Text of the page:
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Author Topic: First Boondocking experience in the new Bus  (Read 920 times)


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First Boondocking experience in the new Bus
« on: January 14, 2018, 10:25:18 PM »
We went out to site just south of Quartzsite AZ for 4 days of Boondocking. This is the first time in the all electric Bus. We had previously dry camped in our 13' Pheton 36GH, so we had a pretty good idea of what to expect.

The biggest issues are that we have a residential refer, and the Aqua Hot has both an electric and diesel heating element. The Bus has six 6 volt wet cell house batteries, and a Magnum 2812 Pure Sine Wave (PSW) Inverter. A few weeks prior I installed a Magnum Energy Battery Minder Kit (BMK). It was probably the one thing I did that made monitoring the battery bank simple.

The BMK has a read out function called a "State of Charge" meter (SOC). The SOC reads your battery voltage in a percentage value. A fully charged bank reads as 100% (12.7 volts or higher), and a safe level of a discharged battery is about 50% (approx 12.06 volts). Keeping your battery bank voltage between those values will keep your batteries healthy and happy for a long time.

For heat we used another blanket on the bed, and ran the heated floors and electric heat for a bit while running the generator during the evening meal prep.

Just as a fail safe I set the Auto Gen Start to automatically start at 11.9 volts. It never kicked in though, and the lowest SOC I saw in the morning was 55 -60%.

We usually ran the generator 2 hours in the morning during coffee and breakfast, and 2 hours in the evening during dinner prep. That also gave us enough battery power to run lights, 2 computers, and even watched some TV with the Direct TV satellite.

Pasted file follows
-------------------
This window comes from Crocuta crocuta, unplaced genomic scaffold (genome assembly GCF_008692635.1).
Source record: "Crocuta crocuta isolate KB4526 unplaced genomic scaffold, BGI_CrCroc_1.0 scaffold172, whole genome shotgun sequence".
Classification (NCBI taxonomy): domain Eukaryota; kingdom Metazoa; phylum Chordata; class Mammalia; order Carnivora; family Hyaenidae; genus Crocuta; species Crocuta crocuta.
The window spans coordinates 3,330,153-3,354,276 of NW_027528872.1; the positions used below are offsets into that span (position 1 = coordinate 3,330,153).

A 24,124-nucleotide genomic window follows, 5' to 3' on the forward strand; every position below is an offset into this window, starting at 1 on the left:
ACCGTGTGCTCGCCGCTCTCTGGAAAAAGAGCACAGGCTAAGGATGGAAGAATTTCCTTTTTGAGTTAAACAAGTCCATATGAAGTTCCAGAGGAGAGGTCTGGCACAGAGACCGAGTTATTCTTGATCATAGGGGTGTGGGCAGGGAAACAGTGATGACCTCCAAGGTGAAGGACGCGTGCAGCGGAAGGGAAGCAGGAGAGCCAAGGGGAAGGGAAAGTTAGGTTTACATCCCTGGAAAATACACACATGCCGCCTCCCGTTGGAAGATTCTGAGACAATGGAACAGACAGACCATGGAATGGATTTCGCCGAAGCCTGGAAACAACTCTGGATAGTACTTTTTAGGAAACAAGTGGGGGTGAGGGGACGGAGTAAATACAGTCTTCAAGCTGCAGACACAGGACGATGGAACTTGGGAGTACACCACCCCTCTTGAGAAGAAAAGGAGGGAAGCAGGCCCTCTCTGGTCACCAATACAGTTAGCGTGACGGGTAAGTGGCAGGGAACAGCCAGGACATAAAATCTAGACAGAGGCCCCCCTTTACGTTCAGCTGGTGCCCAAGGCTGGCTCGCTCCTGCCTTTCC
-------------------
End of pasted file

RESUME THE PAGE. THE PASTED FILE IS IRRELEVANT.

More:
All in all it was not too much of a different adjustment to hook up camping, just being a little more conscientious about leaving lights or the TV on when we were not watching or in the room.

Some guys like Kevin Means here on the forum has 6 good size solar panels on his roof that he has designed  to be able to tilt towards the sun with remote electric actuators. But Kev is a regular Boondocker, and for him it is a perfect solution.  We only occasionally Boondock, so we can get by nicely with being conservative and using the generator.

Either way, don't be afraid of camping without hook ups. It's not as difficult as you may think.
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Re: First Boondocking experience in the new Bus
« Reply #1 on: January 15, 2018, 05:31:13 AM »
Thanks for the write-up Marty. Happy to hear you all had a good time. I've been following Kevin's KOFA topic silently wishing we could be there. Winter of 2019 we head west. This year we are committed to Florida.
« Last Edit: January 15, 2018, 06:04:49 AM by Alpena Jeff »
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Re: First Boondocking experience in the new Bus
« Reply #2 on: January 15, 2018, 07:17:02 AM »
Good for you Marty.

That's pretty much the routine we use and have used even before I installed the residential refrigerator.

When we were racing and snowmobiling we boondocked quite a bit and have minimal solar (one panel) on this coach and none on our previous Beaver.  We would run the generator for a couple of hours in the morning to charge the battery bank while fixing breakfast and getting ready to head out and then for a couple of hours in the evening the same way.  Worked great and never had any issues.

When we were racing in the summer and needing the A/C, many times the generator would run from Friday night when we arrived until Sunday afternoon/evening when we arrived back home, non-stop but those were only a few rare occasions to have the generator running that long.

We don't boondock nearly as much these days so I can't justify adding solar for the 3-4 times a year for a night or two here and there.

Glad to hear you had a good experience and hope you guys enjoy QZ, we hope to get there someday.

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